After anxious months of geeky Web speculation over how Battlestar’s final season will conclude, the best thing about “He That Believeth in Me” was how it bypassed our feverish expectations and instead set up new central conflicts. “Look, freak out all you want on your spoiler threads,” the writers seemed to be saying with this deliberate episode, “but we know where we’re going with this and we won’t be pressured into rushing things, okay?”
They Have a Plan
The most intriguing tease thus far: What’s up with Starbuck? The now apparently alive
bottle blonde returned to the Galactica with news that she’s found Earth. Never mind that she can’t explain the fact that everyone saw her blow up in her Viper — she’s convinced the fleet is going the wrong direction to reach Earth and pissed everybody assumes she’s a Toaster. Starbuck became a bit of a drip last season when she became obsessed with her touchy-feely “destiny,” and so let's hope her reacquired badass attitude means her done-to-death childhood issues are gonna take a backseat.
And unless there’s some big twist coming, it seems pretty certain now that Colonel Tigh, Chief Tyrol, Sam Anders, and Tory Foster are Cylons. So who’s the last of the Final Five? Since all signs point to Starbuck, that has to mean it’s not her, right? Our money is on Lee Adama. More and more, he represents the “conscience” of Battlestar, and the idea that the show’s moral center is a robot would be a cool mind-frak to drive home the conceit that we and our enemies are more alike than we know.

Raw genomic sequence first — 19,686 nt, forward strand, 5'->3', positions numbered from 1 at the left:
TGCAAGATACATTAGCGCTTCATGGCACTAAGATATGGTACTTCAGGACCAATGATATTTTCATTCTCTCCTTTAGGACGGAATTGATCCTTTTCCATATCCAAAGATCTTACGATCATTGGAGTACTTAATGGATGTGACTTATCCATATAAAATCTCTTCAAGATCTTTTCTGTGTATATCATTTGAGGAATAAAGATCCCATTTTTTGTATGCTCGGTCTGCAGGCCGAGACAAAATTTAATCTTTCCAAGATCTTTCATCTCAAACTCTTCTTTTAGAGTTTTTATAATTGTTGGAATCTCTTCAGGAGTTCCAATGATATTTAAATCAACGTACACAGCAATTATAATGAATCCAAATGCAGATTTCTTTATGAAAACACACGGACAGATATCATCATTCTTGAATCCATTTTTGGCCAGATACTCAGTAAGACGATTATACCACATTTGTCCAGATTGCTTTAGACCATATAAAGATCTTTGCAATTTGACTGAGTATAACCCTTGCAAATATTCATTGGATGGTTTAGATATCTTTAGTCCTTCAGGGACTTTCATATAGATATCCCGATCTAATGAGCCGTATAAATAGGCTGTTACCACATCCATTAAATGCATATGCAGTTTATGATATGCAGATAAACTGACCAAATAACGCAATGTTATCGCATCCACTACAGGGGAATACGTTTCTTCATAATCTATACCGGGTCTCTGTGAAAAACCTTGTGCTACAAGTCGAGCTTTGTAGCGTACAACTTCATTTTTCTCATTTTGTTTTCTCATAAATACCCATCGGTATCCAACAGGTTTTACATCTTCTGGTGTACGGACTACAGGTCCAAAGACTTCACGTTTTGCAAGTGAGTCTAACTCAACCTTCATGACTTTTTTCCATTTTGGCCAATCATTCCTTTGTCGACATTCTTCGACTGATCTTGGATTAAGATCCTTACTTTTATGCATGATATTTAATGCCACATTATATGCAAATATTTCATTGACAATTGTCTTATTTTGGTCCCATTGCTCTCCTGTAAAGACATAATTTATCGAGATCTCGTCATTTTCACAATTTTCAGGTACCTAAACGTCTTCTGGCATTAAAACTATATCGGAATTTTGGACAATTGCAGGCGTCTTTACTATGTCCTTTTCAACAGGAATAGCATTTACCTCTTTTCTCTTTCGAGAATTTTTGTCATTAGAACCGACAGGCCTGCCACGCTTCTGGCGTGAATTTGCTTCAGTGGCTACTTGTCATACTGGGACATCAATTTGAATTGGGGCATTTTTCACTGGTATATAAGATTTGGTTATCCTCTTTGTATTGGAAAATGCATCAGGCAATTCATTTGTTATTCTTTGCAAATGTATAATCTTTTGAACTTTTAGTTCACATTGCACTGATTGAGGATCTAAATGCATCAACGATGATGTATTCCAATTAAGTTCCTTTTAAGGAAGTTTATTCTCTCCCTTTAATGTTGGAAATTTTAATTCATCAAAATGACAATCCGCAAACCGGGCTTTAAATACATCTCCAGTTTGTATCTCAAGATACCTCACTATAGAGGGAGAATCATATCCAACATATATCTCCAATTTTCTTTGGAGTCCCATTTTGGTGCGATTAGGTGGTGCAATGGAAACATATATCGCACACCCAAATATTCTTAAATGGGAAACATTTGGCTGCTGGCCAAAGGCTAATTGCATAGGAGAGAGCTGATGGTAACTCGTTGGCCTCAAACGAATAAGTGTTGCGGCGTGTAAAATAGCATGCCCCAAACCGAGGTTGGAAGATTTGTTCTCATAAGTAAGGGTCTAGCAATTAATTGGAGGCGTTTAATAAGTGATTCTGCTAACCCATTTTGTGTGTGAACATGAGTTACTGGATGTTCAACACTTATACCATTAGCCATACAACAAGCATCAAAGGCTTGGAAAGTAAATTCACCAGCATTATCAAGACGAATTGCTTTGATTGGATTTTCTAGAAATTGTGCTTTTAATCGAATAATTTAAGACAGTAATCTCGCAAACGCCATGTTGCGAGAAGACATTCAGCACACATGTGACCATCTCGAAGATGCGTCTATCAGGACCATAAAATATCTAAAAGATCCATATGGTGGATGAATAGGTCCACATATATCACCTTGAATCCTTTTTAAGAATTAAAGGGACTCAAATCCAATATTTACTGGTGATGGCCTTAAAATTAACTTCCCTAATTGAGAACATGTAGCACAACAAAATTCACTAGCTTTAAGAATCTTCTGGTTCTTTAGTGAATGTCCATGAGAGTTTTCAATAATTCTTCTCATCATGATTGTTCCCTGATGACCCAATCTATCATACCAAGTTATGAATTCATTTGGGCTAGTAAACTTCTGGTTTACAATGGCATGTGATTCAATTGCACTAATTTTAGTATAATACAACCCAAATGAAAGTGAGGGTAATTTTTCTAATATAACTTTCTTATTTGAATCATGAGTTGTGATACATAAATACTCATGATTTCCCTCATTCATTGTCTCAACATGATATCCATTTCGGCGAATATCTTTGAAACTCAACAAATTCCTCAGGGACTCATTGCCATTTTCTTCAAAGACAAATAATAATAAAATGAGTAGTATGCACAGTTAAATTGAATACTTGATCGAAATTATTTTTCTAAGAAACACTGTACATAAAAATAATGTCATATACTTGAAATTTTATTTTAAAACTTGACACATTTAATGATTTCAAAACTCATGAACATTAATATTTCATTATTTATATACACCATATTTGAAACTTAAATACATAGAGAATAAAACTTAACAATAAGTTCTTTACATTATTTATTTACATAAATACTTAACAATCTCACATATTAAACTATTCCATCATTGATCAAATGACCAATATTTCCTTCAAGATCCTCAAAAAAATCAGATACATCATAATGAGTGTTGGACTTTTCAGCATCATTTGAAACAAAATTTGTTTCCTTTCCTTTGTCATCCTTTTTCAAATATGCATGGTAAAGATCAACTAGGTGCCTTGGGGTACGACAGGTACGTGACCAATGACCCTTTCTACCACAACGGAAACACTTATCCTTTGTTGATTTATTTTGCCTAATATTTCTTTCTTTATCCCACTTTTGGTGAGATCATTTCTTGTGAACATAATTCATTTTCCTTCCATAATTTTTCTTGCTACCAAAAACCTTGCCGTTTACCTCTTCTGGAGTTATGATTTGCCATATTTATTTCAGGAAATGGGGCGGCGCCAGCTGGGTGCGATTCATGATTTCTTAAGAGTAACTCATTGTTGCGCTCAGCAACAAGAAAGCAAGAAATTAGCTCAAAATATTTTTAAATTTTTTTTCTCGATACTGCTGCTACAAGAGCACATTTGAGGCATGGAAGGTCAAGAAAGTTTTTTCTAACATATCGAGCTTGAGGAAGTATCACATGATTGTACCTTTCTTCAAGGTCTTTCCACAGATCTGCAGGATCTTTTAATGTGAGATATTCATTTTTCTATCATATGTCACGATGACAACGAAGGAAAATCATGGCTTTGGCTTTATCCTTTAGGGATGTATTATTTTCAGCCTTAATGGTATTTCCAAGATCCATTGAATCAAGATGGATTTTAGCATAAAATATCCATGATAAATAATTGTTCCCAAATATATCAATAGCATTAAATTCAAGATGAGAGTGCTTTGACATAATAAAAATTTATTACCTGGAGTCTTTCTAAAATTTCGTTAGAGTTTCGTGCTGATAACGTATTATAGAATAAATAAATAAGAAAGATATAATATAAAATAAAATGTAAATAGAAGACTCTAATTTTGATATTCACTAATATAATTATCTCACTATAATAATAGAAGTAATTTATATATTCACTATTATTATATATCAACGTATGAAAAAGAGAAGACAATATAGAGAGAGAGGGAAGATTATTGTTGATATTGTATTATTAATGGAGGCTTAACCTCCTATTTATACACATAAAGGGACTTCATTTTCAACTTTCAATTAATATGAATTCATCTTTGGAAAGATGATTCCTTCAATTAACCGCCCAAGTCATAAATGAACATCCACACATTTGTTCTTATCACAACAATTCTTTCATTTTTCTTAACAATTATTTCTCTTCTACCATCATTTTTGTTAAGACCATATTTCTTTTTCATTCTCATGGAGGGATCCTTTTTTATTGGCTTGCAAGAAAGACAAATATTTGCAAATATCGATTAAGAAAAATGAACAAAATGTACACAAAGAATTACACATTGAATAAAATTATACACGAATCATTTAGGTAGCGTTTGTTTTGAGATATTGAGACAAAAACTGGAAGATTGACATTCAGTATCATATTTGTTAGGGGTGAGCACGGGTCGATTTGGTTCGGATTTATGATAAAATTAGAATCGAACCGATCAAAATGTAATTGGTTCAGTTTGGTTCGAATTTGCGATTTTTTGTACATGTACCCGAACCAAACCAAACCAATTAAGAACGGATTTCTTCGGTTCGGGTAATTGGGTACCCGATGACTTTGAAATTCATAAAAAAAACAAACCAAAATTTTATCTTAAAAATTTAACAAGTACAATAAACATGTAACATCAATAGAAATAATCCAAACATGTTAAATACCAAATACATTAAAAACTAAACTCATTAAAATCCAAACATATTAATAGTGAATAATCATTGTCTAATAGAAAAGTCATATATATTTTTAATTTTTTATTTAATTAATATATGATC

Or maybe it’ll just be his dad.
Love Boat Galactica
Season three’s biggest letdown was the clumsy intersection of romances: Lee and Starbuck, Starbuck and Anders, Lee and Dee. Starbuck’s attraction to the similarly hotheaded Anders makes sense, but Lee’s marriage to Dee just seemed like a plot obstacle to keep him apart from Starbuck. Thankfully none of that melodrama factored into the season premiere — except for a brief reunion scene between Anders and Starbuck that had the same terrific tension that their exchanges always do.
We Are at War
Battlestar has packed brilliant post-9/11 parallels into certain episodes, but not lately, and not on Friday’s show — unless you count Baltar’s hiding out in the lair of cultlike female worshipers. Manson and Koresh come to mind, but the plotline’s probably paving the way for Baltar, a man of science, to adopt the Cylons’ one-god edict (hence, “He That Believeth in Me”). Another theory: It’s satirizing fanboy fantasies of being surrounded by busty young women who will sleep with them even though they’ve done nothing to earn it. —Tim Grierson
Earlier ‘Battlestar Galactica’ posts:
The Internet Teases — and Spoils — Season Four
How to Convince Your Girlfriend (or Boyfriend) That ‘Battlestar’ Is Not ‘Star Trek’
Your Political Cheat Sheet